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FHFA gets into the title business

In the world of finance and bureaucracy, even the most well-intentioned programs can sometimes take a comical twist. Enter the Federal Housing Finance Agency (FHFA) and their pilot program that grants waivers on title insurance requirements for loans sold to Fannie Mae. Are they truly looking out for under-served communities and low-income borrowers, or is this just another case of favoritism among friends? Let’s take a lighthearted look at the situation and see if we can find some humor amidst the confusion.

Who knew that title insurance could be so expensive and seldom used? Well, apparently the FHFA did, and they decided to address this issue by eliminating it altogether. After all, what better way to bring back affordability than removing an extra layer of protection? It’s like saying, “Hey, we’re saving you money by not giving you a safety net. You’re welcome!”

So, let’s get this straight: without title insurance, borrowers are left exposed to potential risks that may arise after their property’s title is recorded. But hey, who needs coverage for anything that happens post-purchase? It’s like having car insurance that only protects you from accidents that have already occurred.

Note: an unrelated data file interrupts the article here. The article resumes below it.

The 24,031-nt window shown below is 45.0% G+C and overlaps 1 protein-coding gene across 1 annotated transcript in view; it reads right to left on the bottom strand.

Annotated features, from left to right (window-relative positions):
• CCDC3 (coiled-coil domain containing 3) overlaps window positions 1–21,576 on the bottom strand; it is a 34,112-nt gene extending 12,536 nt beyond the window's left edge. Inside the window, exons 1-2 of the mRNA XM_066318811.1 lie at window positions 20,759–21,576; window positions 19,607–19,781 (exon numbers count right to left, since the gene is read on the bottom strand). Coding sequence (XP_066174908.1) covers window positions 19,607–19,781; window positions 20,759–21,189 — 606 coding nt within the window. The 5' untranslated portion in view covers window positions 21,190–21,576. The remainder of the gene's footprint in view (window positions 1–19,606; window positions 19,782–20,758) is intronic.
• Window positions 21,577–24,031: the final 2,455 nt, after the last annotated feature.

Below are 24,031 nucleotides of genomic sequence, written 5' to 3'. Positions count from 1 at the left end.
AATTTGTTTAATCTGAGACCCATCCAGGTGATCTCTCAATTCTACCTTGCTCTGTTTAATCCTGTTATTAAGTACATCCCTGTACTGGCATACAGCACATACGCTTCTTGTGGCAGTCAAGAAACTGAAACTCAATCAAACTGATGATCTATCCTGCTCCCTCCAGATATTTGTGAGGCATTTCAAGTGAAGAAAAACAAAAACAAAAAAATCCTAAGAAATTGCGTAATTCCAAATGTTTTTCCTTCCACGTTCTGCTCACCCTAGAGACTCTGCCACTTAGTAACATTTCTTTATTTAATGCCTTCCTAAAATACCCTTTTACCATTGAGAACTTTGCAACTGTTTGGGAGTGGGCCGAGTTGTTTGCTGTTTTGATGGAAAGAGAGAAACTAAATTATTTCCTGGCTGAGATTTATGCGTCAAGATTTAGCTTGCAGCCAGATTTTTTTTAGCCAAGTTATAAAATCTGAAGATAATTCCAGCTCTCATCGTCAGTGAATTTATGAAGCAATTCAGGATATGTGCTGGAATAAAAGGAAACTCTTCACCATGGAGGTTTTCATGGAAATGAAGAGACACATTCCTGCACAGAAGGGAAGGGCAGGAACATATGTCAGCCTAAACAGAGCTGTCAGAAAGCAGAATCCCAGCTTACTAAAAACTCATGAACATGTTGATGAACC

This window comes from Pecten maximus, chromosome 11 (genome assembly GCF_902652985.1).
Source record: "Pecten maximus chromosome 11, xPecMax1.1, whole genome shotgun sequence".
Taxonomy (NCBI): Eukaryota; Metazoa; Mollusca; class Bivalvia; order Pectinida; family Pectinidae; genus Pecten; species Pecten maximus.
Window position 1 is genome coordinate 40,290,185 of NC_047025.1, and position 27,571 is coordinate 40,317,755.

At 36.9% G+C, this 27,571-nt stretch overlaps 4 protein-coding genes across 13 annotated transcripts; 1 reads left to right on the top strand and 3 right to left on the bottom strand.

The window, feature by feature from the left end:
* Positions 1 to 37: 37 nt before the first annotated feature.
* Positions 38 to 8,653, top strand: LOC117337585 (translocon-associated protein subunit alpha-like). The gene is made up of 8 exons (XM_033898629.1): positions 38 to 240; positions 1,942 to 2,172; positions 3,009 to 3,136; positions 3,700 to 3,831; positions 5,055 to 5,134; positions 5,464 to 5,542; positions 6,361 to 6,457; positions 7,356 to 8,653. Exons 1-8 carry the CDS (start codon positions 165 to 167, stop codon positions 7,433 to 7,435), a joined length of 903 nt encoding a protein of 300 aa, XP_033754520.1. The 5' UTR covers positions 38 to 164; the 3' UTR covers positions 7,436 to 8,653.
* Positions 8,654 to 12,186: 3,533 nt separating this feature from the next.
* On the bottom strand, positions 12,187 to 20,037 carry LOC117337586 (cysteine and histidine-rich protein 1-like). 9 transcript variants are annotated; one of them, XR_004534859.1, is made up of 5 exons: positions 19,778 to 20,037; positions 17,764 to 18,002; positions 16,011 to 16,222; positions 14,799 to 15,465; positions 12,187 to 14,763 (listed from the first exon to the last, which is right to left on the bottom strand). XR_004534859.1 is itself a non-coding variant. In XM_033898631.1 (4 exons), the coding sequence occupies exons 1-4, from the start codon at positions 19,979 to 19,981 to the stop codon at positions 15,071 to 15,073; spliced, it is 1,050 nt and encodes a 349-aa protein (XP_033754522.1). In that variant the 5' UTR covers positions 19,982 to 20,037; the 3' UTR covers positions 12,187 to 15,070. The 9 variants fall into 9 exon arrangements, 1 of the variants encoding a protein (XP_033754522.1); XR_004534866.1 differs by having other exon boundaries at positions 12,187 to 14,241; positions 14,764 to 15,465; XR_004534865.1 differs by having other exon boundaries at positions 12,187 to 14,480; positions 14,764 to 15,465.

To make matters even more amusing, the FHFA decided to step into the title insurance business themselves. Who needs experienced and reputable title companies when a government agency can just jump in and take charge, right? It’s like your favorite sitcom character deciding to become a doctor overnight. What could possibly go wrong?

Now, here’s where the plot thickens.

The FHFA chose to partner with a company named Doma, which conveniently happens to be trading as a penny stock and teetering on the edge of bankruptcy. It’s like going on a sinking ship and expecting a life jacket made of tissue paper to keep you afloat. But hey, who needs financial stability when you can have an exciting roller coaster ride instead?

Let’s introduce you to the star-studded cast on Doma’s board. Larry Summers, former Treasury Secretary, Jeffrey Epstein’s good buddy and frequent flyer on the Lolita Express. Karen Richardson, Board Member at British Petroleum. Stuart Miller, Executive Chairman of Lennar Corporation. Charles Moldow,  General Partner of Foundation Capital. Maxine Williams, Facebook’s chief diversity officer, and Serena Wolfe  the CFO at Annaly Capital Management. A bit of a dream team of connections, ensuring that you’ve covered all your bases when it comes to influence and favors.

As the curtain rises on this farce, we witness Doma’s financial performance taking a nosedive. Their stock, which once danced around the $10 mark, is now desperately clinging to a mere 31 cents. It’s like watching a slapstick comedy routine where everything that can go wrong does go wrong. Cue the dramatic music and comedic sound effects!

Laugh or cry?

In this tragicomedy of title insurance, we’re left wondering if we should laugh or cry. The FHFA’s pilot program, with its questionable choices, humorous justifications, and partnerships with struggling companies, certainly provides ample material for amusement. However, the potential repercussions for taxpayers may dampen the humor a bit. So, while we chuckle at the absurdity of it all, let’s also keep a watchful eye on the consequences and hope that the show ends with a comedic twist that saves the day.